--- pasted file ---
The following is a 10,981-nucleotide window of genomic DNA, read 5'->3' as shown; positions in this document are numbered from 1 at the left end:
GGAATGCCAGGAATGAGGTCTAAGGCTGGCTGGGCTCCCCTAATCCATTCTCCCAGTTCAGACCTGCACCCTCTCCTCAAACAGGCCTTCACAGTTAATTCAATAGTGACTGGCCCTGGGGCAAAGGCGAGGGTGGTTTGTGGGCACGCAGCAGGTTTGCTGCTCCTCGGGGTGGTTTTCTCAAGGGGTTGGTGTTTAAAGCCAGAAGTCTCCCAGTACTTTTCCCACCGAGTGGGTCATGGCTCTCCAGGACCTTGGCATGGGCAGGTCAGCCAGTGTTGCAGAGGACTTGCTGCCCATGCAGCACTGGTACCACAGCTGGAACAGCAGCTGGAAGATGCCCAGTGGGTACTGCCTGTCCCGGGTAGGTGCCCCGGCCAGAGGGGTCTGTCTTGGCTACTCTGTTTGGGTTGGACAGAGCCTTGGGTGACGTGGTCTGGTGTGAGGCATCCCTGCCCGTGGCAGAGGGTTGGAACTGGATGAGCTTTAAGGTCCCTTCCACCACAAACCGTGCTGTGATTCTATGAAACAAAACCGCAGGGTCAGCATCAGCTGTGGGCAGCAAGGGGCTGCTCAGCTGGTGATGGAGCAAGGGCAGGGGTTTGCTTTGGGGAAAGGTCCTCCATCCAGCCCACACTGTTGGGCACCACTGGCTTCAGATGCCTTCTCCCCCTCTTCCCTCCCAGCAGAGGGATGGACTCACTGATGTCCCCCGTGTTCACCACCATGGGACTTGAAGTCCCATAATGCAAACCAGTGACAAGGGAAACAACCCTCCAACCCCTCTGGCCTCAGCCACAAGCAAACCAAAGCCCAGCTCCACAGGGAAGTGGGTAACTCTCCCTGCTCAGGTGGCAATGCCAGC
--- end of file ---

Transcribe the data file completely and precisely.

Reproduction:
The following is a 10,981-nucleotide window of genomic DNA, read 5'->3' as shown; positions in this document are numbered from 1 at the left end:
GGAATGCCAGGAATGAGGTCTAAGGCTGGCTGGGCTCCCCTAATCCATTCTCCCAGTTCAGACCTGCACCCTCTCCTCAAACAGGCCTTCACAGTTAATTCAATAGTGACTGGCCCTGGGGCAAAGGCGAGGGTGGTTTGTGGGCACGCAGCAGGTTTGCTGCTCCTCGGGGTGGTTTTCTCAAGGGGTTGGTGTTTAAAGCCAGAAGTCTCCCAGTACTTTTCCCACCGAGTGGGTCATGGCTCTCCAGGACCTTGGCATGGGCAGGTCAGCCAGTGTTGCAGAGGACTTGCTGCCCATGCAGCACTGGTACCACAGCTGGAACAGCAGCTGGAAGATGCCCAGTGGGTACTGCCTGTCCCGGGTAGGTGCCCCGGCCAGAGGGGTCTGTCTTGGCTACTCTGTTTGGGTTGGACAGAGCCTTGGGTGACGTGGTCTGGTGTGAGGCATCCCTGCCCGTGGCAGAGGGTTGGAACTGGATGAGCTTTAAGGTCCCTTCCACCACAAACCGTGCTGTGATTCTATGAAACAAAACCGCAGGGTCAGCATCAGCTGTGGGCAGCAAGGGGCTGCTCAGCTGGTGATGGAGCAAGGGCAGGGGTTTGCTTTGGGGAAAGGTCCTCCATCCAGCCCACACTGTTGGGCACCACTGGCTTCAGATGCCTTCTCCCCCTCTTCCCTCCCAGCAGAGGGATGGACTCACTGATGTCCCCCGTGTTCACCACCATGGGACTTGAAGTCCCATAATGCAAACCAGTGACAAGGGAAACAACCCTCCAACCCCTCTGGCCTCAGCCACAAGCAAACCAAAGCCCAGCTCCACAGGGAAGTGGGTAACTCTCCCTGCTCAGGTGGCAATGCCAGC